Recent Regulatory News: US Regulations Worsen, Financial Stability Has Priority Over Individual Investors in Germany

Shapeshift appears to be the most vocal critics of the new and the current direction in which US cryptocurrency regulations are heading, after the passing of the Bill 5031 in Washington and New York. The bill demands that cryptocurrency exchanges provide regulators with customer information and trading data.

Jon, the co-founder, and COO of Shapeshift said in a recent interview that: “I would say in the US it’s actually gotten worse […] especially in the last 6 months. I think the explosion of value in 2017 brought a lot of these regulators into space and made them more concerned. Most of them don’t understand what the heck it (cryptocurrency) is, but they want to control it.” Jon also accused regulators of failing to “give clarity,” stating “all these companies and lawyers and lobbyists are left to read the regulatory tea-leaves […] Nobody knows what the rules are and everyone’s just left to figure it out, that’s a dangerous place to be.”

According to him, decentralized exchanges comprise a form of resistance to the current regulatory climate on the part of the cryptocurrency community. The COO of shapeshifts sai concerning decentralized exchanges: “I think it’s a lesson to the smart regulators in the space that if they don’t work with companies, they’ll push things that way, and it’ll become harder and harder for them to have an impact in the space. The more regulators push hard, the more things become unregulatable.”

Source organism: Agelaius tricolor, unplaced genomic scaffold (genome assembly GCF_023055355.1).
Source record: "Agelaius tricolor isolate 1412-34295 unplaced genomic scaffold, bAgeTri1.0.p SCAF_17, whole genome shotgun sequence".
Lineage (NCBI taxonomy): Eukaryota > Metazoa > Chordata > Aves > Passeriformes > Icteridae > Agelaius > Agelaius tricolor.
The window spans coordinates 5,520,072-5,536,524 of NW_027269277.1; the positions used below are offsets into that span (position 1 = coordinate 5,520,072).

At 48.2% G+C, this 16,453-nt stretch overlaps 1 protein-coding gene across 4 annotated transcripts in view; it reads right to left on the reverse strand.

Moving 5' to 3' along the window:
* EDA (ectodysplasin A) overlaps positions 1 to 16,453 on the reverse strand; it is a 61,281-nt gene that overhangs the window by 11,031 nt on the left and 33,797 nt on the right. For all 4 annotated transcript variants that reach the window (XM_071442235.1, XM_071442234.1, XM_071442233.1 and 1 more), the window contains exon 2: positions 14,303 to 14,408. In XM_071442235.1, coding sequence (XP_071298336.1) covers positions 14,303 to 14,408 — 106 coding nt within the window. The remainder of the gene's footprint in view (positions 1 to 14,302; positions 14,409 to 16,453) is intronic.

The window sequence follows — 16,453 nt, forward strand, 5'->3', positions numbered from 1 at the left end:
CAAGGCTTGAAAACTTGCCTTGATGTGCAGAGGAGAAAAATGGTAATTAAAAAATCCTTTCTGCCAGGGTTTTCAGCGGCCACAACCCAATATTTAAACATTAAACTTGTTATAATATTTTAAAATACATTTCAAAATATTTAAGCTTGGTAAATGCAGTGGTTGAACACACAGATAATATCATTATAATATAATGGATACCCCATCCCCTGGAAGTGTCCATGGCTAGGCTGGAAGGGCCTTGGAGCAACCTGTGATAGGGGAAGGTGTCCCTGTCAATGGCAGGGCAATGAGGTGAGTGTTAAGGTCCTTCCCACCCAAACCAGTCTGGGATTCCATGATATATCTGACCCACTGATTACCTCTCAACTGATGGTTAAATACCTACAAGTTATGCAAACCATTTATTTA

In an effort to conclude, Jon advocated that a collective approach among companies in the cryptocurrency sector should be taken so as to push for a more amenable regulatory frame. He said he hopes “more and more of the crypto companies do band together to help educate the regulators in the space and try to work together to do something productive.”

In Germany, the president of Germany’s Federal Financial Supervisory (BaFin) has given a speech in which he addressed cryptocurrencies, emphasizing on the regulator’s primary intention as being preserving financial stability rather than issues affecting individual investors.

As roughly translated, Mr. Hutfield said: “We will not be able to protect every single investor from his fate, and that can not be the task of state supervision. Once again, the maxim is that we must act on a prudent or regulatory basis if financial stability as a whole is threatened.”

He went ahead to speak favorably of cryptocurrency; he also distributed ledger technology and said that he “consider[s] the applications that start where there is a lack of effective control mechanisms or trustworthy institutions to be promising. Among other things in foreign trade or development aid, Blockchain’s promise of confidence and efficiency in cryptography and immutability may prove beneficial.”


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